You can make a cake out of pancakes layered up with filling in between and covered in cream or icing. I saw a camping hack idea for preparing pancake mix with powdered milk in a plastic milk bottle, just add egg and water and shake! You can also make an easy 'cake' with sweetened whipped cream (you can apparently 'whip' it by shaking in a screw top jar) spread on gingernuts and sandwiched together to make a log. Wrap with foil and chill (a frozen carton of juice or wine makes a good ice block for the cool bag), leave overnight if possible then cover with cream and serve. It's a Christmas Log recipe with cocoa added to the cream but you could vary this. The biscuits go soft like cake grin.

How about some popcorn? I improvised with the DC's request for chocolate popcorn and tipped some instant hot chocolate over it after it was popped.

Pimpf Thu 13-Jun-13 23:11:26


Pimpf Thu 13-Jun-13 23:10:53

Bugger, try again []]

Pimpf Thu 13-Jun-13 23:10:03

I'm with blu re wild camping. I've been to one holiday park and it was he'll on earth for me. But you need to decide what kind of camping you want to do. A good website to look at is you can filter the kind of place you're looking for and read the reviews.

Have fun

Blu Thu 13-Jun-13 21:57:17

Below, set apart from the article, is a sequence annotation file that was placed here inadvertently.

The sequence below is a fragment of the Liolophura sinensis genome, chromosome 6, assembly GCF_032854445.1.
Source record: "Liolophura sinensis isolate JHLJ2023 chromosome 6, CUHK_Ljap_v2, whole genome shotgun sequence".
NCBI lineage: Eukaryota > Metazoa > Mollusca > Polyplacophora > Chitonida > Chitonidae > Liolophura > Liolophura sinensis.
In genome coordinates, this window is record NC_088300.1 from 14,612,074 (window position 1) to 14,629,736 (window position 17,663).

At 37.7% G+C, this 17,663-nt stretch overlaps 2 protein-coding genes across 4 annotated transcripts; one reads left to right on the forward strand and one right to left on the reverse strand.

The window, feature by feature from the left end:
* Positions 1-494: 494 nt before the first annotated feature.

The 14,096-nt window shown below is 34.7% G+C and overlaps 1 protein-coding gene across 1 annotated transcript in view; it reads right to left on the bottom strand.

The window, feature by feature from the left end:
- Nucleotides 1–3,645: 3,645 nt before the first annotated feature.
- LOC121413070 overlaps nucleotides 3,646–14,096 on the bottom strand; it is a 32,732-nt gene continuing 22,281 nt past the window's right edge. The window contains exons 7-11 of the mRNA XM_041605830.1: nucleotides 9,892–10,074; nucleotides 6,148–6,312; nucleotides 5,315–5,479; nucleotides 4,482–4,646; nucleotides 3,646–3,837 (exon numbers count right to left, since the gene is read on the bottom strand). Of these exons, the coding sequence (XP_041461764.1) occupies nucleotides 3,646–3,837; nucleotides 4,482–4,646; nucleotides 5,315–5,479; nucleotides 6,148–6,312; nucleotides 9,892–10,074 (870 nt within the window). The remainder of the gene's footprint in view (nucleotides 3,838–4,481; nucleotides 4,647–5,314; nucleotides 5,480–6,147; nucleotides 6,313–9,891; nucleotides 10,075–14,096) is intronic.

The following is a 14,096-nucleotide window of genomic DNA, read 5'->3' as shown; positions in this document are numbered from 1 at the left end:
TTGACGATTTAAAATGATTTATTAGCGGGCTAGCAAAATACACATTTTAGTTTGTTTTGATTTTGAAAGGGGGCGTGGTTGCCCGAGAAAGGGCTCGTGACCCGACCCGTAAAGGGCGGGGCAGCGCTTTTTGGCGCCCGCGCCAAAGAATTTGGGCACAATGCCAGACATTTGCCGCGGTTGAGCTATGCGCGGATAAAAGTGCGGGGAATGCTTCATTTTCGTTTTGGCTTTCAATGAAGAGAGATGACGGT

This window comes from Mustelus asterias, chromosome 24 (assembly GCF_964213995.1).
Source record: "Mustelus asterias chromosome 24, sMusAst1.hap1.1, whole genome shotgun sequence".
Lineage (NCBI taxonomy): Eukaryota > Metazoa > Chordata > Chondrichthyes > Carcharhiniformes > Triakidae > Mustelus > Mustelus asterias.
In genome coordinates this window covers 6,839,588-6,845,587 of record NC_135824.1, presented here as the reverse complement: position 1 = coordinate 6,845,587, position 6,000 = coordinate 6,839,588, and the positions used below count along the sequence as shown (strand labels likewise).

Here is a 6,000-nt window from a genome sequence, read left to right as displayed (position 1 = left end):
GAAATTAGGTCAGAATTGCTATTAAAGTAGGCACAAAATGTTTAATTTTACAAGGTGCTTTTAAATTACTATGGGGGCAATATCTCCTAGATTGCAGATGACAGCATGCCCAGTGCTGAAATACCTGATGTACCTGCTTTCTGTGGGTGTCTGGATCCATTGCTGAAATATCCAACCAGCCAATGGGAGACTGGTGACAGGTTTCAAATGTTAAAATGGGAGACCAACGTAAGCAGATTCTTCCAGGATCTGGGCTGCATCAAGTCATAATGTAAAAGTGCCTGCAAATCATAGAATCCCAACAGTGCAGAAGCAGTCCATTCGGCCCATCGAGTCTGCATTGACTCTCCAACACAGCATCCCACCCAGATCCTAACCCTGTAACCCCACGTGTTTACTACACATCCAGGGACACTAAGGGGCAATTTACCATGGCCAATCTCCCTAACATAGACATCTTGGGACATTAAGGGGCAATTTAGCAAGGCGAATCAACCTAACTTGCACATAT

I went solo camping last summer.

Bliss. I went walking during the day, along the S Downs.

I think a lot depends on what kind of campsite you prefer. The more 'wild camping' style with a fire, or a place with a pool, bar, playground. IME if you have a fire, that is all you need. And the kids run about til ready to drop, then sit round the fire talking, then go to bed.

hillbilly Thu 13-Jun-13 18:29:30

Oh yes Oblongata - solo camping sounds very appealing doesn't it?

Oblongata Thu 13-Jun-13 17:41:35

I'm really liking all this talk of drinking wine and looking at the stars. It's forecast to rain. Am now fantasising about going off camping alone grin so I don't have to play Uno <bad mother>

Bramblesinforrin Thu 13-Jun-13 15:30:47

We go to the beach during the day. At night we light a fire, cook our food and sit out in our chairs drinking wine and looking at the shooting stars whilst we chat. smile

50shadesofbrown Thu 13-Jun-13 15:11:41

Personally I seem to spend most of my time swatting midges & picking bits of dead grass off my legs. grin Have fun though! I am so looking forward to DD being old enough to go camping, she is only 13m at the moment so a bit young yet.

Oblongata Thu 13-Jun-13 15:06:14